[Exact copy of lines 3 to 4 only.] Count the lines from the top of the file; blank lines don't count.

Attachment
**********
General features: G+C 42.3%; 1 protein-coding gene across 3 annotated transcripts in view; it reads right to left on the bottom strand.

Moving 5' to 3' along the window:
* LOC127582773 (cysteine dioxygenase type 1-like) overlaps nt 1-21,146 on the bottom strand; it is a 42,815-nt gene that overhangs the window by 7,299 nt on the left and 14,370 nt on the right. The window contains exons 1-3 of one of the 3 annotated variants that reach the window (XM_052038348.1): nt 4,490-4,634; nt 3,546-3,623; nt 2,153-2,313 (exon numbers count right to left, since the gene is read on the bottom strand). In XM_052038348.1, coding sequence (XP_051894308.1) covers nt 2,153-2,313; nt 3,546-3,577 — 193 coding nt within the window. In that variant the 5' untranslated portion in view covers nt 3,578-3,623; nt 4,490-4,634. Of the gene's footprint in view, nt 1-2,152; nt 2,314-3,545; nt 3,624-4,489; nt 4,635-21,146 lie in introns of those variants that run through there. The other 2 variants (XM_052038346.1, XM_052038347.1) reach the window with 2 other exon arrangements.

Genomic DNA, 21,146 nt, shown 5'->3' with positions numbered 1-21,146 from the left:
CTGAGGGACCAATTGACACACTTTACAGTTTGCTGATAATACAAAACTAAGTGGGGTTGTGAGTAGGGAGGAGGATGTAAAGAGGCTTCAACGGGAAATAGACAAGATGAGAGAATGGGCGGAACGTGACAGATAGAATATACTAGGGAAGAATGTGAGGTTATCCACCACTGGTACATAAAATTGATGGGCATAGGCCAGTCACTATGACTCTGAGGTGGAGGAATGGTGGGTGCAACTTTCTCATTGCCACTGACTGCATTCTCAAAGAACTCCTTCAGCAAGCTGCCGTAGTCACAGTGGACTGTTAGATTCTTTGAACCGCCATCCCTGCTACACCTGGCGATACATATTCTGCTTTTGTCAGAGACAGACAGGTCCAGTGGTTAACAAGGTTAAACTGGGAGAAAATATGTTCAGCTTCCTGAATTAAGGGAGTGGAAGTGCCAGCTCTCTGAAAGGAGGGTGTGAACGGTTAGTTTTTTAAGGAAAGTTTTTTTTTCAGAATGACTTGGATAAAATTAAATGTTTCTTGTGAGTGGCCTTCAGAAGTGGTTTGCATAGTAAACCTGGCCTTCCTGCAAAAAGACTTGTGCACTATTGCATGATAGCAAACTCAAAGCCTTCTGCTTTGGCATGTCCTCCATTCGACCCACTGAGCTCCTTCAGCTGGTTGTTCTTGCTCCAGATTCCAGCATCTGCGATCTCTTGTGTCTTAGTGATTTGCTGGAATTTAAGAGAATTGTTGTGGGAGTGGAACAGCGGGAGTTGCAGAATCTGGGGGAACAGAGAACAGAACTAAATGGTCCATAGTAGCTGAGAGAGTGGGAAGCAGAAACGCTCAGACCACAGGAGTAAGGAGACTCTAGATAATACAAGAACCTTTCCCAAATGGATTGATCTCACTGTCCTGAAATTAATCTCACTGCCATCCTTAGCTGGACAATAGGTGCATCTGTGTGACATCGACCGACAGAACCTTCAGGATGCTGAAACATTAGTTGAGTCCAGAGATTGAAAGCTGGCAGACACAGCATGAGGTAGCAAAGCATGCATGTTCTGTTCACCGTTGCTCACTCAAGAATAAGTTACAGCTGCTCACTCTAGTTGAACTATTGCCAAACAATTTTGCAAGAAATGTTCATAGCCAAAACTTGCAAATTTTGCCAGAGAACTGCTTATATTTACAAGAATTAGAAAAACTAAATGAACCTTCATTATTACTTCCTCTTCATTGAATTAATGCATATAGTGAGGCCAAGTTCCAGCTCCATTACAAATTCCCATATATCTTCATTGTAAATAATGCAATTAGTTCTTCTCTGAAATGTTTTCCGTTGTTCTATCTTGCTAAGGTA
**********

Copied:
* LOC127582773 (cysteine dioxygenase type 1-like) overlaps nt 1-21,146 on the bottom strand; it is a 42,815-nt gene that overhangs the window by 7,299 nt on the left and 14,370 nt on the right. The window contains exons 1-3 of one of the 3 annotated variants that reach the window (XM_052038348.1): nt 4,490-4,634; nt 3,546-3,623; nt 2,153-2,313 (exon numbers count right to left, since the gene is read on the bottom strand). In XM_052038348.1, coding sequence (XP_051894308.1) covers nt 2,153-2,313; nt 3,546-3,577 — 193 coding nt within the window. In that variant the 5' untranslated portion in view covers nt 3,578-3,623; nt 4,490-4,634. Of the gene's footprint in view, nt 1-2,152; nt 2,314-3,545; nt 3,624-4,489; nt 4,635-21,146 lie in introns of those variants that run through there. The other 2 variants (XM_052038346.1, XM_052038347.1) reach the window with 2 other exon arrangements.

Genomic DNA, 21,146 nt, shown 5'->3' with positions numbered 1-21,146 from the left: